Does Late Night Need Youtube?

Or, How I Learned to Keep Mourning The Nightly Show and Love the Bomb

It’s no secret that the measure of late night programming is often in the viral video.

It explains why Jimmy Fallon was killing the late night game and why James Cordon is becoming the singing jester that stole his crown. That’s the explanation for why Colbert might’ve defined the cultural landscape as a character while nearly vanishing as he wedges himself into the talk show format. And it’s why every Monday morning you see headlines about how John Oliver eviscerated, dominated, and destroyed some concept or another. Each of them has that sharability—and that fresh Youtube account.

As cord-cutting drops TV subscriptions about eight percent overall and 19 percent in young adults (the theoretical cable buyers of the future), networks aren’t counting on pulling viewers in through the traditional means at the traditional times. But it turns out the only thing better than water cooler talk is hundreds of thousands of shares on social media. Sharing videos, segments, and even episodes in whole on the internet is just one more way of show viability through virality.

461796278-0And it’s something The Nightly Show never had. Comedy Central was (oddly) one of the slower adopters of internet video sharing. For the longest time clips to their content could only be found through their own website, on a special video service all their own. Eventually they warmed to the idea, and now The Daily Show is sharing segments from its own Youtube account. But The Nightly Show isn’t; they only come from the Comedy Central account. Sure, you can search for them in Youtube, but if you’re just trolling the account page, The Nightly show is buried under clips and segments from Not Safe with Nikki GlaserTosh.O,  and even more Daily Show clips. Heck, it doesn’t even come up on the initial account page for its own subchannel.

As I mentioned in yesterday’s post, there’s probably a whole cocktail of reasons The Nightly Show will be keeping it 100 for only one more night. But not having access to the modern means of getting itself out there? Definitely didn’t help.

Saying goodbye to The Nightly Show 

Larry Wilmore’s Comedy Central talk show might not have found a lot of viewers. It might’ve been a bit odd; a meandering change of pace compared to the quick zingers that flew from The Daily Show and The Colbert Report for all those years. But it shouldn’t have been cancelled.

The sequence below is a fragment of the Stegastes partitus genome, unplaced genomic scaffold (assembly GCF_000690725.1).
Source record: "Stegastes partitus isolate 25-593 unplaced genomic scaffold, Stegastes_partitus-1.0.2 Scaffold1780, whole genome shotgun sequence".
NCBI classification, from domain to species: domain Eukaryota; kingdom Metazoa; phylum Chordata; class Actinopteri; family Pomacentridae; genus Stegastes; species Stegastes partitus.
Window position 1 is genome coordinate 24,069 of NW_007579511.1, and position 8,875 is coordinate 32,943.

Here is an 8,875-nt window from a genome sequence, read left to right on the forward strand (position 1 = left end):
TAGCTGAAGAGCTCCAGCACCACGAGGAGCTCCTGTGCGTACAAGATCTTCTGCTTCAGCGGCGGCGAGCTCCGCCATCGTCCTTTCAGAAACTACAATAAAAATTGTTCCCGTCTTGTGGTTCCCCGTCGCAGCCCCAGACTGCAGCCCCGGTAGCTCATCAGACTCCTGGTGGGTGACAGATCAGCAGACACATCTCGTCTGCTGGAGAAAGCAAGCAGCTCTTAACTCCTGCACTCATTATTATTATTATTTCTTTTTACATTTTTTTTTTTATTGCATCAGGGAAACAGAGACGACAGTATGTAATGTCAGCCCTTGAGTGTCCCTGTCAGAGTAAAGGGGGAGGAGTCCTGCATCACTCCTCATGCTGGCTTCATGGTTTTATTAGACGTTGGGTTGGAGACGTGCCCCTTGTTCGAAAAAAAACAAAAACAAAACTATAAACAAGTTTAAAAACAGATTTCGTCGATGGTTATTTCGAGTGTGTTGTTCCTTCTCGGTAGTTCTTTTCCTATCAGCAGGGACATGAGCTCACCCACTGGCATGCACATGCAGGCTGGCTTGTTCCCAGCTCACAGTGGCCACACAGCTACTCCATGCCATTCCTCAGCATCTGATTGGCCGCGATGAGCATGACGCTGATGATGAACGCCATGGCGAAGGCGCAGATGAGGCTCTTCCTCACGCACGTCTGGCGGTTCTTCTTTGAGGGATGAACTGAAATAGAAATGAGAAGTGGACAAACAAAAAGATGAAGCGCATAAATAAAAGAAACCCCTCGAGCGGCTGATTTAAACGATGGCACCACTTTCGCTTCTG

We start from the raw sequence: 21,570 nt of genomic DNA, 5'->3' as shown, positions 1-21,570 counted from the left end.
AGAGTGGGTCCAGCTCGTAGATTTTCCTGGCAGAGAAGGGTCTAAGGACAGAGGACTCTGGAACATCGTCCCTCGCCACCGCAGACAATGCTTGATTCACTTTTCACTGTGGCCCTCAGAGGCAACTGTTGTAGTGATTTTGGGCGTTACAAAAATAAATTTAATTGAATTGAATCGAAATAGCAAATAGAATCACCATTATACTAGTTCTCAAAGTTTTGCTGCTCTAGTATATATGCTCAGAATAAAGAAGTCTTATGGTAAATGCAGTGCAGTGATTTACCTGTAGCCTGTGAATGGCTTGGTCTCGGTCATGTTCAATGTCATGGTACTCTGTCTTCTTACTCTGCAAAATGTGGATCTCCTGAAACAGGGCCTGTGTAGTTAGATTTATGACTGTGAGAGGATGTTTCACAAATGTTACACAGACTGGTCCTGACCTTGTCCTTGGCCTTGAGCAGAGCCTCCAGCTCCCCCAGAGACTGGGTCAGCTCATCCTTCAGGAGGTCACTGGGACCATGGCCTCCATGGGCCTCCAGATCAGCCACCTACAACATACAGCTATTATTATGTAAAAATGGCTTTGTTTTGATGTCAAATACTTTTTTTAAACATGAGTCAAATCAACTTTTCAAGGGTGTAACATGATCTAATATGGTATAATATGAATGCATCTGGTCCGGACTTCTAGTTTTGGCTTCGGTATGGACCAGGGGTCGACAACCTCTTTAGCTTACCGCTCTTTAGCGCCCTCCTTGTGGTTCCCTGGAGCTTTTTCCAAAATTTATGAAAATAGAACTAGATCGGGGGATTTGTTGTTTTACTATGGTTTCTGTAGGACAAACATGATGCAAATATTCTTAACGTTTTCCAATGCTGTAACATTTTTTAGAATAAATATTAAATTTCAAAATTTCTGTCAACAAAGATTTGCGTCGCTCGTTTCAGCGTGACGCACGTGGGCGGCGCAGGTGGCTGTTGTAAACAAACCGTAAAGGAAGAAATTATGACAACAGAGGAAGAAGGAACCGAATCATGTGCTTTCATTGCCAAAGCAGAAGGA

This is not a unique opinion. Since the news broke yesterday many people have bemoaned the fact that the late night landscape has a hole, and as a whole is that much whiter. Clearly not enough for Comedy Central to count them as viewers, but not an insignificant number. 

From my view, The Nightly Show was trying to do something no one else was. Like the best of The Daily Show alum from its prime in the aughts, Wilmore adopted the humor and insightfulness of his time with Jon Stewart but recalibrated it into a new format and a different style of talk show. The result was unique: Like Last Week Tonight or Full Frontal, Wilmore was able to use talk show set ups and comedy people were familiar with to discuss similar issues. To some it seemed light on jokes. And it was arguably not going to reach the people it should’ve, but for once there was someone consistently “reporting” and doing in depth discussions on the major issues of the day. Often the show dealt with the racial inequality and police violence that has been at the forefront of American politics for two years. Wilmore and his gaggle of guests never had to shy away from topics, they only needed to illuminate them. 

Any problems with The Nightly Show itself could’ve been overcome had there been a stronger base supporting it. By which I mean, The Colbert Report could count on at least some built in, carry over audience from The Daily Show; Jon Stewart even threw to him at the end so audiences could get a taste. But since Stewart’s departure and Trevor Noah’s time at the helm, TDS has lost its cultural foothold. In an election year it used to be a thriving factory of jokes and burns. Now it’s barely on the radar. 

Whil Wilmore’s format might’ve been a bit too fresh, his topics a bit hot button, his jokes a bit drawn apart, I’m guessing audiences could’ve ultimately found time to adjust, as they did when Colbert went full into character on his own show. But you can’t cancel an institution (at least not within two years of its first change in more than a decade) and so The Nightly Show got the ax. 

It will be missed.